Pompeo Says Administration Officials Should Find “Something Else to Do” if They Don’t Support Trump’s Agenda

Secretary of State Mike Pompeo on Sunday stated that administration officials should find “something else to do” if they do not support President Trump’s agenda.

“I’ve been pretty clear since my beginning of service here in this administration,” Pompeo told “Fox News Sunday” when asked about a report that Deputy Attorney General Rod Rosenstein proposed secretly recording conversations with Trump and discussed the possibility of removing him. “If you can’t be on the team, if you’re not supporting this mission, maybe you’ve got something else to do.”

Pompeo also said that he’s carried this message to junior and senior colleagues of his in the State Department, CIA, and FBI, saying that the Trump administration needs everyone “engaged” in the President’s mission.

“If you’re not, you should take this time to do something more productive,” he said.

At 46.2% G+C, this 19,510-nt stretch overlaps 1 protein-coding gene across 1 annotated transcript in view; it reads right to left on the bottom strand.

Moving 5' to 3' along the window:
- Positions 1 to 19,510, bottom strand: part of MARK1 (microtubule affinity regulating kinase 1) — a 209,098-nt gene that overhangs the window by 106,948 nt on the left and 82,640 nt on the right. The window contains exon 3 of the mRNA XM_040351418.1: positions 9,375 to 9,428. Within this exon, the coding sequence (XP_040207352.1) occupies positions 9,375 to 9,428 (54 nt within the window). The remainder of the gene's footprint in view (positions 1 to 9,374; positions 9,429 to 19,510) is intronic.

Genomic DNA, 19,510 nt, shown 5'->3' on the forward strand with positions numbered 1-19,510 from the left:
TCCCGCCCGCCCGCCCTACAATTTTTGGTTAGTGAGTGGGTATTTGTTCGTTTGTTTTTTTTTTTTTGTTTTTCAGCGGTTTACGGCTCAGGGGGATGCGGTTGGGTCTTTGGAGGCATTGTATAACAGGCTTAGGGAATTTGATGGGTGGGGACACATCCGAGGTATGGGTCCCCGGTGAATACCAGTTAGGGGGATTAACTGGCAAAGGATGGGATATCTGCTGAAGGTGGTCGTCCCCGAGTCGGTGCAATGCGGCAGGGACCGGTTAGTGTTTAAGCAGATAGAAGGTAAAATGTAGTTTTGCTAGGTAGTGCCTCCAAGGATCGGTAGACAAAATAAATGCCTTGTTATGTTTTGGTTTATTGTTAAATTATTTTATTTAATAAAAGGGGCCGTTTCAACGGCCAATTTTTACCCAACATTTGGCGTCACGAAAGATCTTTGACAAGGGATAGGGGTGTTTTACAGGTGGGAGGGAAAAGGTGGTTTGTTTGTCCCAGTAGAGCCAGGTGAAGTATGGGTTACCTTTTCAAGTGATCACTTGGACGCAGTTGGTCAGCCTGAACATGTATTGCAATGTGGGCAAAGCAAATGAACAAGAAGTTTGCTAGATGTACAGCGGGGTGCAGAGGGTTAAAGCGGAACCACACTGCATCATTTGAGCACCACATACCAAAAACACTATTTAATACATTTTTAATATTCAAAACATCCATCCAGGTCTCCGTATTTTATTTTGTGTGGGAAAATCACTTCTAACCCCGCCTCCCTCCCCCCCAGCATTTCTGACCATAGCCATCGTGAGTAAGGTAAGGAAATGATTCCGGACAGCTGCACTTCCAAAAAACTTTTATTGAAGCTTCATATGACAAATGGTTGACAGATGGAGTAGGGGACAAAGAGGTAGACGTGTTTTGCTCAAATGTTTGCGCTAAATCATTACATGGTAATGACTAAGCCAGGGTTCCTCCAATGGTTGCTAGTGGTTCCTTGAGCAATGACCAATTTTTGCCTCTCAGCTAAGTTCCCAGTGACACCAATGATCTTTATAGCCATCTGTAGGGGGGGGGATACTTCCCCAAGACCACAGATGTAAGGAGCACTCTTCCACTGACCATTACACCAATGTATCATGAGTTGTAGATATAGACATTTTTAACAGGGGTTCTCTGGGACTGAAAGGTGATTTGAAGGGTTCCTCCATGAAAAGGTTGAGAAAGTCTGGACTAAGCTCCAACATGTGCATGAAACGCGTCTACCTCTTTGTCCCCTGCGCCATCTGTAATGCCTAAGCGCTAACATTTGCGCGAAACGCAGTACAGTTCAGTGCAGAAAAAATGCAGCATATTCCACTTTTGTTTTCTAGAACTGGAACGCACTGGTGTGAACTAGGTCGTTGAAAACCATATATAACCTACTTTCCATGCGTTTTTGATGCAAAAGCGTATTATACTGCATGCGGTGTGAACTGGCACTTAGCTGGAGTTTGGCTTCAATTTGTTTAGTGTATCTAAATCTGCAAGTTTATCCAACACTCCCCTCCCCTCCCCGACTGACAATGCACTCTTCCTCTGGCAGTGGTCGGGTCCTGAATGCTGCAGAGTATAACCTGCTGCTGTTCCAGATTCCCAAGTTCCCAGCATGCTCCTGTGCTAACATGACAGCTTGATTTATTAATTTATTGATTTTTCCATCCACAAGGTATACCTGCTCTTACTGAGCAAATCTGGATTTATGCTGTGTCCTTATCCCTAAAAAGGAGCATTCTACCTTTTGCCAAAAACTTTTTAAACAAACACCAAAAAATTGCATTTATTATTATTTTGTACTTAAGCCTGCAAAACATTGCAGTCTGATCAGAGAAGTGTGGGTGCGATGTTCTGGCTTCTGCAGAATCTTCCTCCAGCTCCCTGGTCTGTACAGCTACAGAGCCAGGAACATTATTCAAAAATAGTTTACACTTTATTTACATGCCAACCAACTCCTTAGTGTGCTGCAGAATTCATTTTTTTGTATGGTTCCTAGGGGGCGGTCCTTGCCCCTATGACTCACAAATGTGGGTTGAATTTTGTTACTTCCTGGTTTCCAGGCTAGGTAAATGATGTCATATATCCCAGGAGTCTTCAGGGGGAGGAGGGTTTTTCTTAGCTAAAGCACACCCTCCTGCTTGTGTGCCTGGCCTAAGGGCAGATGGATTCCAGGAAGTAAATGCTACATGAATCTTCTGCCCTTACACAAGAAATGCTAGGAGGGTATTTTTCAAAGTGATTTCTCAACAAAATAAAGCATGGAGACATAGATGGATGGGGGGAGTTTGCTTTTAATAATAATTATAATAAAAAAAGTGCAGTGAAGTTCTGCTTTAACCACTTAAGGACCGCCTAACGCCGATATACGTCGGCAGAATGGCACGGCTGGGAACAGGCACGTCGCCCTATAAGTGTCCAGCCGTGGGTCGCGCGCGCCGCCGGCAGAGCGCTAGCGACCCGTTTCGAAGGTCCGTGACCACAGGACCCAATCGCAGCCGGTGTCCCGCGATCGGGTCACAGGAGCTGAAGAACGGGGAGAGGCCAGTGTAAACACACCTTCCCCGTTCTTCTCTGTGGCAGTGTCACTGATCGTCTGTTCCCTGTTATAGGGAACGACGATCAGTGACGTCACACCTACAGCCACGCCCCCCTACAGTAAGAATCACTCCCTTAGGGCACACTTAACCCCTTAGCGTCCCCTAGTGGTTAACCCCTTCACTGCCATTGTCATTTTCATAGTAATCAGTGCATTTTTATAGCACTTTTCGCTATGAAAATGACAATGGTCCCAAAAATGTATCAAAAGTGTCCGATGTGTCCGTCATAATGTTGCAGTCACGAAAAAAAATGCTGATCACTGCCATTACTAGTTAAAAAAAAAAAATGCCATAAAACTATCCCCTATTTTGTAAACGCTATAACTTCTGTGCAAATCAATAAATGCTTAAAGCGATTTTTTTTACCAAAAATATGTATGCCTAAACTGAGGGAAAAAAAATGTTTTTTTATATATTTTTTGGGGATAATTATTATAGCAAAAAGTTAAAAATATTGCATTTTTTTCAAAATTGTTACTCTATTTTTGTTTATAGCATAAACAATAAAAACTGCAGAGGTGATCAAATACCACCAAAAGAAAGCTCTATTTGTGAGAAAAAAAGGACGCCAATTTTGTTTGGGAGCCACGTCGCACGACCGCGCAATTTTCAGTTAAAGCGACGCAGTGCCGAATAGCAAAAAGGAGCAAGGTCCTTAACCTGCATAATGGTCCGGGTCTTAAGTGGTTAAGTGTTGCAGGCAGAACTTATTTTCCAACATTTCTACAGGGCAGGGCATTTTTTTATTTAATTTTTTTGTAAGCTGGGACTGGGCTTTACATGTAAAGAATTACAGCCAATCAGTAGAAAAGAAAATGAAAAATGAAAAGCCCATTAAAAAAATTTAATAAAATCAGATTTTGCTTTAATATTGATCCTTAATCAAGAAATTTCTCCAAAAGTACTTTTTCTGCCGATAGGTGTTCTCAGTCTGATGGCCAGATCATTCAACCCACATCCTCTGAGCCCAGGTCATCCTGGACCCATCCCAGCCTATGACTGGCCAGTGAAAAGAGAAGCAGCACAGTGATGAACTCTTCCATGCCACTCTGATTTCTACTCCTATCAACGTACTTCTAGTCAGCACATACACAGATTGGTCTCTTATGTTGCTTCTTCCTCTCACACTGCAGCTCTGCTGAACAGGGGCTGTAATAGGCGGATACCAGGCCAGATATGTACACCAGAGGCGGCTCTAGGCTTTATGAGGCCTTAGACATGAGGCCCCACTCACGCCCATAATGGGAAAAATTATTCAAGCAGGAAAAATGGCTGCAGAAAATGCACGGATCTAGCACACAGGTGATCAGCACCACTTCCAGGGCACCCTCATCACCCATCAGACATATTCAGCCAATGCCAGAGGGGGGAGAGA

His comments come just days after The New York Times, citing anonymous sources, reported that Deputy Attorney General Rod Rosenstein had proposed to secretly tape conversations in the Oval Office last year and then used them to invoke the 25th Amendment.

However, Deputy Attorney General Rod Rosenstein dismissed the alleged story, calling it “inaccurate” and “factually incorrect.”

Rosenstein, through an official statement by the Justice Department, also stated that there was “no basis” to invoke the 25th Amendment after the Times reported that he proposed recruiting various Cabinet officials to take such a step in order to remove Trump from office over his unfitness.

“The New York Times’s story is inaccurate and factually incorrect,” Rosenstein said. “I will not further comment on a story based on anonymous sources who are obviously biased against the department and are advancing their own personal agenda. But let me be clear about this: Based on my personal dealings with the president, there is no basis to invoke the 25th Amendment.”

The Times, citing anonymous sources, reported Friday afternoon that Rosenstein made the comments in discussions with Justice Department and FBI officials in spring 2017, shortly after Trump fired James Comey as FBI director.

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